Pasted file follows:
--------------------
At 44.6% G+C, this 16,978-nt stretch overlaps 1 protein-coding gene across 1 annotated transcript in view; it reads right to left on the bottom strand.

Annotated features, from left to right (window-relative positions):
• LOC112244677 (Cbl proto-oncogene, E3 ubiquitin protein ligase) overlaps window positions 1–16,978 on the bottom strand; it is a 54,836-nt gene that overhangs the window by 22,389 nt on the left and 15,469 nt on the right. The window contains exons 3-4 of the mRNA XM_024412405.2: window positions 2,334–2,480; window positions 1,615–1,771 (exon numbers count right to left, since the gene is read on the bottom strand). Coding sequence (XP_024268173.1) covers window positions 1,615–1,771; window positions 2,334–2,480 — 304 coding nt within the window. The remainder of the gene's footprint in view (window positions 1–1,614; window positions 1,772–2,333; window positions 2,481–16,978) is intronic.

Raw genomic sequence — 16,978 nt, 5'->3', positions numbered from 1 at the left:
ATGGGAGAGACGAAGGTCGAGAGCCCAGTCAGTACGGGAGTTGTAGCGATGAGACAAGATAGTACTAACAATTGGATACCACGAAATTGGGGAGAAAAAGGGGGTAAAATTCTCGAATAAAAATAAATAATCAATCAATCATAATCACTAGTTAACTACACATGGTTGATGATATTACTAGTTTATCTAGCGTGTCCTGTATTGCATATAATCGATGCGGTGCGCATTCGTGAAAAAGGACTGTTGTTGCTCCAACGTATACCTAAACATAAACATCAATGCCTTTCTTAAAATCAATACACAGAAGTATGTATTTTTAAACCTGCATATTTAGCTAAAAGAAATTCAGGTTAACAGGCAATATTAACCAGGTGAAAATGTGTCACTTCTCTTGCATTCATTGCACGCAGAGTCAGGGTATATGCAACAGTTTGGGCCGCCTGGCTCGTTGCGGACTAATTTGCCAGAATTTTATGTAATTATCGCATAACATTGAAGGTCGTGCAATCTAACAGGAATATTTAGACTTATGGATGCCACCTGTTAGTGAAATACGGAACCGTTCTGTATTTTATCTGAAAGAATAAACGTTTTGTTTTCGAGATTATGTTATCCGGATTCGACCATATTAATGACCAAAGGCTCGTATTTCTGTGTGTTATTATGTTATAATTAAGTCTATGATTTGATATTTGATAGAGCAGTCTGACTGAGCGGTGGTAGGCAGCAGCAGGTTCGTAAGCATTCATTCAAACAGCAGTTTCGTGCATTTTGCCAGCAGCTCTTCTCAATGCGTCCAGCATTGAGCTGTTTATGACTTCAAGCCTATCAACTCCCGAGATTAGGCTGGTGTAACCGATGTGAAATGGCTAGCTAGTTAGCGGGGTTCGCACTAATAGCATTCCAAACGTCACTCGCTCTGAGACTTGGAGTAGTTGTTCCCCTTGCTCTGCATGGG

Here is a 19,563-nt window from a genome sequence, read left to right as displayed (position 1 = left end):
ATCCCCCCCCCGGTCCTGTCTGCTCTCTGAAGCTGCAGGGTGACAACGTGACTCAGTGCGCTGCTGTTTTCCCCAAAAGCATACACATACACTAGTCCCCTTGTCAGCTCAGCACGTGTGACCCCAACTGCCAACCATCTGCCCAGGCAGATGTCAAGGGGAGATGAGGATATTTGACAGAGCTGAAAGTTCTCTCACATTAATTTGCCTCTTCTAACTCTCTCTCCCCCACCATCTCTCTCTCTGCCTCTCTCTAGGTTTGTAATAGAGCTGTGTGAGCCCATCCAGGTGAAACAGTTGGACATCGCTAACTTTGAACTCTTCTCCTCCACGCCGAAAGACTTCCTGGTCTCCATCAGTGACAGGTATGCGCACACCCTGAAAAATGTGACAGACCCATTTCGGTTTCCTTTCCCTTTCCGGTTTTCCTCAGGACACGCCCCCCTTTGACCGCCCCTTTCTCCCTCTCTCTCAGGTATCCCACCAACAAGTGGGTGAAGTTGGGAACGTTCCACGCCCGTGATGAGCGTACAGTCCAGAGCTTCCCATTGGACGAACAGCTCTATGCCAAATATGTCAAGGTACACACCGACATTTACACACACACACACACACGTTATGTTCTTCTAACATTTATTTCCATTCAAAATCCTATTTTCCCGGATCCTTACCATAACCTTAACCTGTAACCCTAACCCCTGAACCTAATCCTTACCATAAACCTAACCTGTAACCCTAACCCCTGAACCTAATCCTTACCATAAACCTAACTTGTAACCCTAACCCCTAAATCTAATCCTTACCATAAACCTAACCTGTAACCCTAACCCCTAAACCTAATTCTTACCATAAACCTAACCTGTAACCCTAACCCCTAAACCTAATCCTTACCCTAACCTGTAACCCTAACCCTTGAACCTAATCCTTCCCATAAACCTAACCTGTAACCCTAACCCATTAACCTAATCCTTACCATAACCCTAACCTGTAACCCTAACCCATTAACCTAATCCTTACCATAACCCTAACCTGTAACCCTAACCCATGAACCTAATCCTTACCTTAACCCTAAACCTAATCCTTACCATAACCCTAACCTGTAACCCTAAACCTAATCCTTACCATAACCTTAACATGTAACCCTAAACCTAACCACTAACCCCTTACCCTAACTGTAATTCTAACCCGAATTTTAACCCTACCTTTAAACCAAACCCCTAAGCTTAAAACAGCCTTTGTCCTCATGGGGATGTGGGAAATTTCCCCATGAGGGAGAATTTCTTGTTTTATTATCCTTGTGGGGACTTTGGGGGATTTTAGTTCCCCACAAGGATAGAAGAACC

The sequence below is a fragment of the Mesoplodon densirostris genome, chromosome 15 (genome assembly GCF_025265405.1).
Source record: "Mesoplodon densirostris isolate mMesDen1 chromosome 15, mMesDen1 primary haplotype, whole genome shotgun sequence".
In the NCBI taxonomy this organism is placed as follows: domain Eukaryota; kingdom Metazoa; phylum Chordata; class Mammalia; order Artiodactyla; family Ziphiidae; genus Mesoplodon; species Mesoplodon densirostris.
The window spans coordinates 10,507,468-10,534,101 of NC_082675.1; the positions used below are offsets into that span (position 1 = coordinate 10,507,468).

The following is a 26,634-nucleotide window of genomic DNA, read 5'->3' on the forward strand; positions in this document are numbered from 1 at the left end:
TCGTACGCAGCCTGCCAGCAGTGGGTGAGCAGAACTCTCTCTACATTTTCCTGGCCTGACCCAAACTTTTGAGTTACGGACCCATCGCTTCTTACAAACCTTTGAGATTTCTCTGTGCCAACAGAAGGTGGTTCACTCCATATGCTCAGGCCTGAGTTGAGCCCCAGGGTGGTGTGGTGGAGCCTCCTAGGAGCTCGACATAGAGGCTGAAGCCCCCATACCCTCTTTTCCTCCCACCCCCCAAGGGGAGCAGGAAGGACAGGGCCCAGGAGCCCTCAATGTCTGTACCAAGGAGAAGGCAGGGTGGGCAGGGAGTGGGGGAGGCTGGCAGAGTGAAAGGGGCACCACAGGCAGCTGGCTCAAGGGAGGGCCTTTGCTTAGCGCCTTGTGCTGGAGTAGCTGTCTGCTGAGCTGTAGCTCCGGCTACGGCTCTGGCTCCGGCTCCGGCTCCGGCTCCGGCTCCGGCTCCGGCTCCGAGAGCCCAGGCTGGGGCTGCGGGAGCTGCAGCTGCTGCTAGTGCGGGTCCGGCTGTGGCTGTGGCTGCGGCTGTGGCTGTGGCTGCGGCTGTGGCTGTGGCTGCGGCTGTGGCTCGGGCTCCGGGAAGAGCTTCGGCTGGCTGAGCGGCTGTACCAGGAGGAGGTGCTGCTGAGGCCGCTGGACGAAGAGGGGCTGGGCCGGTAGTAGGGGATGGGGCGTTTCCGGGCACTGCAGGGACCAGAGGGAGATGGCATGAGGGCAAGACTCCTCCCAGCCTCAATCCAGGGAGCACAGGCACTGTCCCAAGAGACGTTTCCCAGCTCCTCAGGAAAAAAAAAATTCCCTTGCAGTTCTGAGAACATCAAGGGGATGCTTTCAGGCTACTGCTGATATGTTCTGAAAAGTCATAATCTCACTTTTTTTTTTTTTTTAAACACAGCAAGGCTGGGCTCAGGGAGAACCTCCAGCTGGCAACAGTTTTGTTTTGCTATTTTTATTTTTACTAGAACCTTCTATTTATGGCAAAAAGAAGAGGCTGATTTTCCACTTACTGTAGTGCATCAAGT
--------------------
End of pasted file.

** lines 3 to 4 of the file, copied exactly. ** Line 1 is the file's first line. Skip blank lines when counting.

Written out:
• LOC112244677 (Cbl proto-oncogene, E3 ubiquitin protein ligase) overlaps window positions 1–16,978 on the bottom strand; it is a 54,836-nt gene that overhangs the window by 22,389 nt on the left and 15,469 nt on the right. The window contains exons 3-4 of the mRNA XM_024412405.2: window positions 2,334–2,480; window positions 1,615–1,771 (exon numbers count right to left, since the gene is read on the bottom strand). Coding sequence (XP_024268173.1) covers window positions 1,615–1,771; window positions 2,334–2,480 — 304 coding nt within the window. The remainder of the gene's footprint in view (window positions 1–1,614; window positions 1,772–2,333; window positions 2,481–16,978) is intronic.

Raw genomic sequence — 16,978 nt, 5'->3', positions numbered from 1 at the left: